In a late bid to be included in our roundup of the best drone videos of 2014, filmmaker Nathaniel Durman and his brother Jack Durman recorded this stunning vertical ascent alongside London's Shard.
The tallest building in Western Europe, the Shard stretches more than 300 metres into the London skyline.
While we're not sure on the legal specifics regarding the flight -- if you're a drone owner yourself, consult the CAA's safety rules before flying your aircraft -- Durman's film is certainly dramatic.
It was filmed with a GoPro Hero 3+ mounted to a DJI Phantom 2, he says. He recorded it for his personal Vimeo channel.
However the video has subsequently been criticised by some in the drone videography community:
UPDATE: The creators of the video have responded to the criticism, and have said they will "not be making a video like this again":
"To make it clear, we were not aware of the specific regulations regarding drone flights. We flew the drone straight up, no higher than the building, and straight down, with no horizontal movement. This video was recorded before the articles about Heathrow came to light. We do not earn any money off of our drone work, this film was not done on a commercial basis. Since posting this video we have received numerous helpful and useful links to learning the regulations set out by the CAA. We won't be making a video like this again. Since posting this video we have received numerous helpful and useful links to learning the regulations set out by the CAA. We won't be making a video like this again."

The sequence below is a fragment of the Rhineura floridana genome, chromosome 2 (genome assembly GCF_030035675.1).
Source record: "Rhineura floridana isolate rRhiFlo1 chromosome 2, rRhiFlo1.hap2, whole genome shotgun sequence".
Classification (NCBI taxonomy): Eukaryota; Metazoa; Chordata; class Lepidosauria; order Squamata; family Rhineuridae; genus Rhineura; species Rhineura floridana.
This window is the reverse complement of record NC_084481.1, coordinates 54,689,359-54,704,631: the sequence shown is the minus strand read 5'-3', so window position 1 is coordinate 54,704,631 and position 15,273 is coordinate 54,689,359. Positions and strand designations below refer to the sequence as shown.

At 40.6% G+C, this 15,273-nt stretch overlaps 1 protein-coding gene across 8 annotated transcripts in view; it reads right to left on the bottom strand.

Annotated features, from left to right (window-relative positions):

A spokesperson for the CAA said:
"People using drones should apply common sense when thinking about where to fly their devices. It is clearly irresponsible to fly any kind of unmanned aircraft close to an airport or in a town centre, for example. Users should take a good look around at their environment before each and every flight.
"If any potential exists for conflict with other aircraft, people, vehicles or buildings, then try somewhere else. Drones are subject to aviation rules and regulations and anyone breaching those rules can be prosecuted."
They also provided the following list of regulations, in case you're planning your own recordings:
Rules and regulations
- Drones must never be flown beyond the normal unaided "line of sight" of the person operating it - this is generally measured as 500m (1,640ft) horizontally or 400ft (122m) vertically.
- Drones fitted with a camera must always be flown at least 50m (164ft) distance away from a person, vehicle, building or structure.
- Drones fitted with a camera must not be flown within 150m (492ft) of a congested area or large group of people, such as a sporting event or concert.
- The CAA solely regulates the use of drones from a safety perspective, and it can prosecute operators who breach these regulations.